The Ottumwa Courier

AP Iowa

February 12, 2014

AG urges restoring voting rights to ex-inmates

WASHINGTON (AP) — Attorney General Eric Holder called on a group of states Tuesday to restore voting rights to ex-felons, part of a push to fix what he sees as flaws in the criminal justice system that have a disparate impact on racial minorities.

"It is time to fundamentally rethink laws that permanently disenfranchise people who are no longer under federal or state supervision," Holder said, targeting 11 states that he said continue to restrict voting rights for former inmates, even after they've finished their prison terms.

"Across this country today, an estimated 5.8 million Americans — 5.8 million of our fellow citizens — are prohibited from voting because of current or previous felony convictions," Holder told a symposium on criminal justice at Georgetown University.

Now into his fifth year as attorney general and hinting that this year might be his last, Holder survived political controversies that, early on, placed him on the defensive. Now, he is doubling down on the kinds of issues that have long held his interest during a career in law enforcement — prison overcrowding, overly harsh mandatory drug sentences and school disciplinary policies that he says push kids into street crime.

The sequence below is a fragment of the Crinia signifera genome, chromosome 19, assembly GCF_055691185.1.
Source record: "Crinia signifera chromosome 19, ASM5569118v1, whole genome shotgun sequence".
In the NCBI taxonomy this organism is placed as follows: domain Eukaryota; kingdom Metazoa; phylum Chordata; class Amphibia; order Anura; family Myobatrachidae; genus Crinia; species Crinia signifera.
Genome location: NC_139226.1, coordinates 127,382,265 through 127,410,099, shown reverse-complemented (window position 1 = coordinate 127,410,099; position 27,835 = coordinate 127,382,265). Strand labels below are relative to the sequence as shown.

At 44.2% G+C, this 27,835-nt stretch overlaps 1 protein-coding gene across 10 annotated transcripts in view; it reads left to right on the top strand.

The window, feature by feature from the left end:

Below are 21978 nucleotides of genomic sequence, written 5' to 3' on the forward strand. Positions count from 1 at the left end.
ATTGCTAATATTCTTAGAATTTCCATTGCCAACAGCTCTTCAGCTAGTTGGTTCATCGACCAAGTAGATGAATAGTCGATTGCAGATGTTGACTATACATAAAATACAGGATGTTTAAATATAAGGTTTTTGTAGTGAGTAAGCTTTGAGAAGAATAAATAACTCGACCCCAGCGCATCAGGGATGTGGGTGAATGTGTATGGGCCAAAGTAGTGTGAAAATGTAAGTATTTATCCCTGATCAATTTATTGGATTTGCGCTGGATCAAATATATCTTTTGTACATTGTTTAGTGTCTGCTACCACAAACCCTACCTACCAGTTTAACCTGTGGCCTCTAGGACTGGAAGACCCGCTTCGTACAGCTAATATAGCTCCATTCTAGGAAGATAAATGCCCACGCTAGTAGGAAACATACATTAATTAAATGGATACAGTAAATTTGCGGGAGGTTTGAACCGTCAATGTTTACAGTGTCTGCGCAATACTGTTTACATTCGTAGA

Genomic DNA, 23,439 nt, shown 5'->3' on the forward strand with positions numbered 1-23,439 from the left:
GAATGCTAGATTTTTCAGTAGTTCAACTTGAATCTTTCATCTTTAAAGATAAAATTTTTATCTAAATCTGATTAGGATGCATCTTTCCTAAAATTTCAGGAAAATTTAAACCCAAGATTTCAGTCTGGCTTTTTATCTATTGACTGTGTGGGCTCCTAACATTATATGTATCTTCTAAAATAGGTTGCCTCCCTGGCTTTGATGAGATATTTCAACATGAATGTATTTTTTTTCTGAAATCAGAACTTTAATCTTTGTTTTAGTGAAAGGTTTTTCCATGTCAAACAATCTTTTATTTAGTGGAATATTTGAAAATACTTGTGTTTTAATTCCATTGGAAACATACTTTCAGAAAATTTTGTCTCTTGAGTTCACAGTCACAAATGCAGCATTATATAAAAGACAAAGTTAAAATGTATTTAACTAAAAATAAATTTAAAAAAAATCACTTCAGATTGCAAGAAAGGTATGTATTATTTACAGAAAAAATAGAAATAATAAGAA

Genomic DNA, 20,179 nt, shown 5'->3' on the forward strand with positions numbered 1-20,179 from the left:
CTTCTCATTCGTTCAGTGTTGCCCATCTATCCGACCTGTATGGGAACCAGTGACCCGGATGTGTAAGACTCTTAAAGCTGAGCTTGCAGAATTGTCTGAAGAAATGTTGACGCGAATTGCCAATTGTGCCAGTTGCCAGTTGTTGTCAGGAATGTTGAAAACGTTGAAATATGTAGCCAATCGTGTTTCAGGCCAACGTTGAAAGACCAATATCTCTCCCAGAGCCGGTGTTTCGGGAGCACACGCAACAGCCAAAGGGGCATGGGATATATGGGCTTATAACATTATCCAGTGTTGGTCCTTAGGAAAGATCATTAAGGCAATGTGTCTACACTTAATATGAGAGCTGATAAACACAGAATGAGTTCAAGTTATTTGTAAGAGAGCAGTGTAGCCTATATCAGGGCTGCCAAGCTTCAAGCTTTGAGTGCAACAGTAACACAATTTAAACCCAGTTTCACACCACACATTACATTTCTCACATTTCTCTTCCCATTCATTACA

Congress used to be the place that highlighted Holder's problems, including a plan to try terrorists in New York City and the failed Justice Department investigation of gun smuggling in Arizona that ended in the death of a border patrol agent.

Now, Holder is talking about partnering up with conservative lawmakers like Sen. Rand Paul, R-Ky., who shares concerns such as mandatory minimum prison sentences that can put away low-level drug offenders for decades. On Tuesday, Holder took note of the fact that Paul was to be a participant in the criminal justice symposium later in the morning.

On a topic with racial overtones, Holder said 2.2 million black citizens, or nearly one in 13 African-American adults, are banned from voting because of these laws, and he said the ratio climbs to one in five in Florida, Kentucky and Virginia.

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